Of the many floating markets for visitors to Thailand to choose from, Tha Kha is perhaps the most local of them all, and the closest to whatever that idyllic ‘authentic’ version really is. It’s a great place to get off the well-trodden tourist path and experience a quaint, laidback floating market in a rural Thai setting.
Alongside the Tha Sala canal, Tha Kha floating market is set in a small village in Samut Songkhram province – also more colloquially known as Mae Klong – just an hour out of Bangkok. It’s only a short hop from the more popular Amphawa floating market that takes place in the late weekend afternoons and evenings – but if you thought Amphawa had a relaxed vibe, then you haven’t seen anything yet.
This is a more traditional kind of floating market, and in more ways than one. For a start, it gets going early in the day, reflecting the rural Thai lifestyle where daily routines are shaped around getting as much as possible out of the day while avoiding the brutal midday heat. Until recently, Tha Kha floating market – which has been going for over six decades – was also much more of an infrequently operating affair, taking place only during certain phases of the moon each month. In the past few years, however, it has adapted to demand, and now runs every weekend (though the lunar-based markets are still much busier).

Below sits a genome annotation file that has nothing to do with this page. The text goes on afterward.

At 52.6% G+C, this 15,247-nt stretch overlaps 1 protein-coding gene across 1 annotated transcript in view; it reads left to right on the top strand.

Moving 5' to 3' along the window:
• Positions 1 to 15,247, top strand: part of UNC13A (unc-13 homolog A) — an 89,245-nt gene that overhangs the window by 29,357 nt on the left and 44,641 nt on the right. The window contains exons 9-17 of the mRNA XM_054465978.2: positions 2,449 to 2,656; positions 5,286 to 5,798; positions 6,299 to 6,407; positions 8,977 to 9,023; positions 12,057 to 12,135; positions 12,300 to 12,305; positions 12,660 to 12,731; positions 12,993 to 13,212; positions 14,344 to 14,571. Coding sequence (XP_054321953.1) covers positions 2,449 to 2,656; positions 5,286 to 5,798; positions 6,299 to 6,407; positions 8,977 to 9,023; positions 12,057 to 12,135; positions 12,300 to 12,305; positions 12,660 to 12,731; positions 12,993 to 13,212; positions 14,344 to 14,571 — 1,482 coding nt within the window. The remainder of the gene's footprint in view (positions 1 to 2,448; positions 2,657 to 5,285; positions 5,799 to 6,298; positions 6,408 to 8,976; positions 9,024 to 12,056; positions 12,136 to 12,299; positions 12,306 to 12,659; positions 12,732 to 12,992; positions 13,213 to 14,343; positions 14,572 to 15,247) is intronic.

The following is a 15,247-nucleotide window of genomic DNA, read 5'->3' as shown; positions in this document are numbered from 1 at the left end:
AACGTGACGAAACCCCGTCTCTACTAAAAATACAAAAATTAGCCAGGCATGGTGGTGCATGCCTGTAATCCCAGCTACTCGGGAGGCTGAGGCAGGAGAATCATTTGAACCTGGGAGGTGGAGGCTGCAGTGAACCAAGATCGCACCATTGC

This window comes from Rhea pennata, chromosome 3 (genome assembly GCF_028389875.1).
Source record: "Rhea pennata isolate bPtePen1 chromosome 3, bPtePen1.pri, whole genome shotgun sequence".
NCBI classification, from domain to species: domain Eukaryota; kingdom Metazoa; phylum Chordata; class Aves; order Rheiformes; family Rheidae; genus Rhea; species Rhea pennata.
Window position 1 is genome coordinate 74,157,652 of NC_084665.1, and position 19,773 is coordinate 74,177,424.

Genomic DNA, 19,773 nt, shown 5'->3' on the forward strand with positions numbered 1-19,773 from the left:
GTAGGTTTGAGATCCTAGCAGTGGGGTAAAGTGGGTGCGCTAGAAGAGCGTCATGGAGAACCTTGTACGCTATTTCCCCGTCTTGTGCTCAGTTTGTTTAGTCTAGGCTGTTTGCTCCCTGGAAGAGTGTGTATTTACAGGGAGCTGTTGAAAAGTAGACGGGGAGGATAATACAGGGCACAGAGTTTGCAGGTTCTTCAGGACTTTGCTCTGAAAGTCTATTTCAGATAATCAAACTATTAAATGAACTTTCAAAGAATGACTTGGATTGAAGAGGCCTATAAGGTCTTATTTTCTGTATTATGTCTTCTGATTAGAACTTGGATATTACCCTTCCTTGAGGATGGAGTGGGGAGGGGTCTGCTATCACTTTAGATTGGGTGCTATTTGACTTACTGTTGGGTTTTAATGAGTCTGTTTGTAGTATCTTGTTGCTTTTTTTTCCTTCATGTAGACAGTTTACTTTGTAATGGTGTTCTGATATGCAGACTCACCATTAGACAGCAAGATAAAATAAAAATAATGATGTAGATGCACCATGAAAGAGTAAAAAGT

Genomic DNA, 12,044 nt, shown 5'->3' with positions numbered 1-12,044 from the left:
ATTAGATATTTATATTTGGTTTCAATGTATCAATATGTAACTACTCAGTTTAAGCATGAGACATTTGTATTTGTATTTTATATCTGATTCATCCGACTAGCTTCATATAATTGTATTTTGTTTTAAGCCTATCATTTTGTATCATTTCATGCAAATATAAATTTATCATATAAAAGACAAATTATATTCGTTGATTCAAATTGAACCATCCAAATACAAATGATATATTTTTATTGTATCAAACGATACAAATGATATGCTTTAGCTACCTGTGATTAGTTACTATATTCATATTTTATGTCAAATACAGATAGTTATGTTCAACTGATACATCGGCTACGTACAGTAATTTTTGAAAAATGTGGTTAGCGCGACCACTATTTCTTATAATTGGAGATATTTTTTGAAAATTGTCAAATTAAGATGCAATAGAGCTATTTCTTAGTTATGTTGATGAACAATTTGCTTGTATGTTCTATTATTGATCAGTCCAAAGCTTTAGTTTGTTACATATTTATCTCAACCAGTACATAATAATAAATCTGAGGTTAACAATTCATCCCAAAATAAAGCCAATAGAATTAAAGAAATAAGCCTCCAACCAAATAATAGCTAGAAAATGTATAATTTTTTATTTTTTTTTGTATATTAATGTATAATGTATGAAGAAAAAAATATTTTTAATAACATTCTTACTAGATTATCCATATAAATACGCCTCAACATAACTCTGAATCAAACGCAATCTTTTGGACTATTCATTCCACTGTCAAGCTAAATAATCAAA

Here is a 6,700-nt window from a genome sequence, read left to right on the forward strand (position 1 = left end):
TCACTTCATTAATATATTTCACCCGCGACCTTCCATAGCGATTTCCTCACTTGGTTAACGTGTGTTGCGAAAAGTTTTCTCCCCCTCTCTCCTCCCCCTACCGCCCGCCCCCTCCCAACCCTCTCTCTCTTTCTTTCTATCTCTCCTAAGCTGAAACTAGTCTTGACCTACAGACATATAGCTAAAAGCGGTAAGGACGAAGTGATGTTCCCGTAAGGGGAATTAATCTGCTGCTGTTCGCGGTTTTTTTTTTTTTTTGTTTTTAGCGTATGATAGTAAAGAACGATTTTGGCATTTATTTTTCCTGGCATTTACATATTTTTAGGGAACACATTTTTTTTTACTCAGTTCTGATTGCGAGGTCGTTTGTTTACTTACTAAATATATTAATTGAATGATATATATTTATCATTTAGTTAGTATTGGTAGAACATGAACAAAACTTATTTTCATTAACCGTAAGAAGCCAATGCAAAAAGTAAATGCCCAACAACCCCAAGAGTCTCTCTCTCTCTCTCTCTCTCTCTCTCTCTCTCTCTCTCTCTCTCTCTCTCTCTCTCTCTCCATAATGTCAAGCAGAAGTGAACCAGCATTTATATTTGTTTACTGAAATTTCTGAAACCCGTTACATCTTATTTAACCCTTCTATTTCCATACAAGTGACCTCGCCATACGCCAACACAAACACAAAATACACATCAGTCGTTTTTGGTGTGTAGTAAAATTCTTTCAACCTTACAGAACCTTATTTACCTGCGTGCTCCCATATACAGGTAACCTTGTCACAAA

The leisurely pace of Tha Kha is what makes it the pleasure it is to visit, and no trip here would be complete without hopping in a boat and heading out for a (ridiculously inexpensive – think 20 to 50 baht) paddle around the area’s waterways. Passing the local homes that sit along the palm-fringed banks, you’ll come in for more smiles and cheery ‘hellos’ than you might expect back in Bangkok – and there are a good number of temples you can visit, alongside more unique attractions like working sugar palm dessert ‘factories’.
Back at the market, you can expect much of the same excellent spread of Thai food staples that are common at other floating markets around the country. In addition, a wide range of fresh produce is testament to the fact that this is a floating market in the true sense of the word – that is, it’s one that primarily serves the local community, rather than being designed to cater to foreign or even domestic tourists.
Floating market enthusiasts will be especially pleased to learn that the usual caveat applied to these places – that much of the action actually takes place on land, rather than on the water – doesn’t apply here. This is one floating market where you’ll genuinely see local villagers rowing their boats along to sell fresh fruit and vegetables to one another – and not in the semi-contrived manner that it’s done at the likes of Damnoen Saduak.
Tha Kha floating market might not be the quickest or easiest to reach from Bangkok, but nor is it by any means the most difficult. To get here, first head to Samut Songkhram (Mae Klong) itself – you can either take a bus or minivan from Bangkok’s southern Sai Tai Mai bus terminal, or ride the more interesting two-part railway via Mahachai; the details are in our post on Mae Klong’s own Talat Lom Hup railway market. From there, catch a morning songthaew shared truck taxi from the market to Tha Kha; expect the ride to take around 45 minutes and cost 20 baht.
Alternatively, let Expique take you to Tha Kha floating market! We can build a custom tour to take in any of the floating markets, regular land-based markets and other attractions you would like to see in and around Bangkok. If you’re interested, find out more here.
Weekends from 7am
Have you been to Tha Kha floating market? Let us know in the comments!
Photos by Richard Barrow and Niwat Tantayanusorn